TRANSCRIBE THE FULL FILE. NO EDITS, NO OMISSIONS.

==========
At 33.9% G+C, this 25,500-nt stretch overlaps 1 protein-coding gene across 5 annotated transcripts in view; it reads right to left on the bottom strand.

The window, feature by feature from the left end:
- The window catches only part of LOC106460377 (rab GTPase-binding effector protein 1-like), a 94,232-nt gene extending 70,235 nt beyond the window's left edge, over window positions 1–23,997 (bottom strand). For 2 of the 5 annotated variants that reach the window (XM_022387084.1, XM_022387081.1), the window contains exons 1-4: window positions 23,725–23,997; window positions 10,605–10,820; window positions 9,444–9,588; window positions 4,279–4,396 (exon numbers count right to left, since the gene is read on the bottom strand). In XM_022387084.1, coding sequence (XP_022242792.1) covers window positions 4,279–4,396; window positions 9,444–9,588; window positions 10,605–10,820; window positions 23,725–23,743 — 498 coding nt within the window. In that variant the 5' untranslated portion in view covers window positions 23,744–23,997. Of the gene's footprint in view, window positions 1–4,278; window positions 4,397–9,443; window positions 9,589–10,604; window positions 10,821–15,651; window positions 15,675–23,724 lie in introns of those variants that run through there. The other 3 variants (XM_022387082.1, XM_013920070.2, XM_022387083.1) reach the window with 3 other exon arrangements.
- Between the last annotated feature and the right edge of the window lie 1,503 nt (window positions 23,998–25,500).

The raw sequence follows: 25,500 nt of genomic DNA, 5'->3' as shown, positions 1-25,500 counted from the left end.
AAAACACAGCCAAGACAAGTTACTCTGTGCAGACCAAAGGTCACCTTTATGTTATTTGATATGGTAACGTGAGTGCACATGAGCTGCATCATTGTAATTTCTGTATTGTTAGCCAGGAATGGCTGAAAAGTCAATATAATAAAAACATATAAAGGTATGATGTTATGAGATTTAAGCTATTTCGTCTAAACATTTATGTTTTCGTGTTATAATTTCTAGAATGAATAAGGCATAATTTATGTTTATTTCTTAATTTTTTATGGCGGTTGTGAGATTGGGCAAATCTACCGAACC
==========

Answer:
At 33.9% G+C, this 25,500-nt stretch overlaps 1 protein-coding gene across 5 annotated transcripts in view; it reads right to left on the bottom strand.

The window, feature by feature from the left end:
- The window catches only part of LOC106460377 (rab GTPase-binding effector protein 1-like), a 94,232-nt gene extending 70,235 nt beyond the window's left edge, over window positions 1–23,997 (bottom strand). For 2 of the 5 annotated variants that reach the window (XM_022387084.1, XM_022387081.1), the window contains exons 1-4: window positions 23,725–23,997; window positions 10,605–10,820; window positions 9,444–9,588; window positions 4,279–4,396 (exon numbers count right to left, since the gene is read on the bottom strand). In XM_022387084.1, coding sequence (XP_022242792.1) covers window positions 4,279–4,396; window positions 9,444–9,588; window positions 10,605–10,820; window positions 23,725–23,743 — 498 coding nt within the window. In that variant the 5' untranslated portion in view covers window positions 23,744–23,997. Of the gene's footprint in view, window positions 1–4,278; window positions 4,397–9,443; window positions 9,589–10,604; window positions 10,821–15,651; window positions 15,675–23,724 lie in introns of those variants that run through there. The other 3 variants (XM_022387082.1, XM_013920070.2, XM_022387083.1) reach the window with 3 other exon arrangements.
- Between the last annotated feature and the right edge of the window lie 1,503 nt (window positions 23,998–25,500).

The raw sequence follows: 25,500 nt of genomic DNA, 5'->3' as shown, positions 1-25,500 counted from the left end.
AAAACACAGCCAAGACAAGTTACTCTGTGCAGACCAAAGGTCACCTTTATGTTATTTGATATGGTAACGTGAGTGCACATGAGCTGCATCATTGTAATTTCTGTATTGTTAGCCAGGAATGGCTGAAAAGTCAATATAATAAAAACATATAAAGGTATGATGTTATGAGATTTAAGCTATTTCGTCTAAACATTTATGTTTTCGTGTTATAATTTCTAGAATGAATAAGGCATAATTTATGTTTATTTCTTAATTTTTTATGGCGGTTGTGAGATTGGGCAAATCTACCGAACC